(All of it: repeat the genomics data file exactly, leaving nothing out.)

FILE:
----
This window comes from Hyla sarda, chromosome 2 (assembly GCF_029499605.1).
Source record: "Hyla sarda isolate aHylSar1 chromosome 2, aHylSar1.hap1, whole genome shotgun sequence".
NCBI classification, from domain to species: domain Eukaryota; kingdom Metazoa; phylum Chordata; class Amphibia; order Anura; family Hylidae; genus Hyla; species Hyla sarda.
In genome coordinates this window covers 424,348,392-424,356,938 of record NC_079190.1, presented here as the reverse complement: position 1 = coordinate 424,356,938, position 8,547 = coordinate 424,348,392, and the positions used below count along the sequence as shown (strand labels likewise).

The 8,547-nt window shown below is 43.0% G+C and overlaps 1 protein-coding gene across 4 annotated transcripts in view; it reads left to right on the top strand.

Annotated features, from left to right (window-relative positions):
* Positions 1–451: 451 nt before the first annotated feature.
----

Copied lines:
This window comes from Hyla sarda, chromosome 2 (assembly GCF_029499605.1).
Source record: "Hyla sarda isolate aHylSar1 chromosome 2, aHylSar1.hap1, whole genome shotgun sequence".
NCBI classification, from domain to species: domain Eukaryota; kingdom Metazoa; phylum Chordata; class Amphibia; order Anura; family Hylidae; genus Hyla; species Hyla sarda.
In genome coordinates this window covers 424,348,392-424,356,938 of record NC_079190.1, presented here as the reverse complement: position 1 = coordinate 424,356,938, position 8,547 = coordinate 424,348,392, and the positions used below count along the sequence as shown (strand labels likewise).

The 8,547-nt window shown below is 43.0% G+C and overlaps 1 protein-coding gene across 4 annotated transcripts in view; it reads left to right on the top strand.

Annotated features, from left to right (window-relative positions):
* Positions 1–451: 451 nt before the first annotated feature.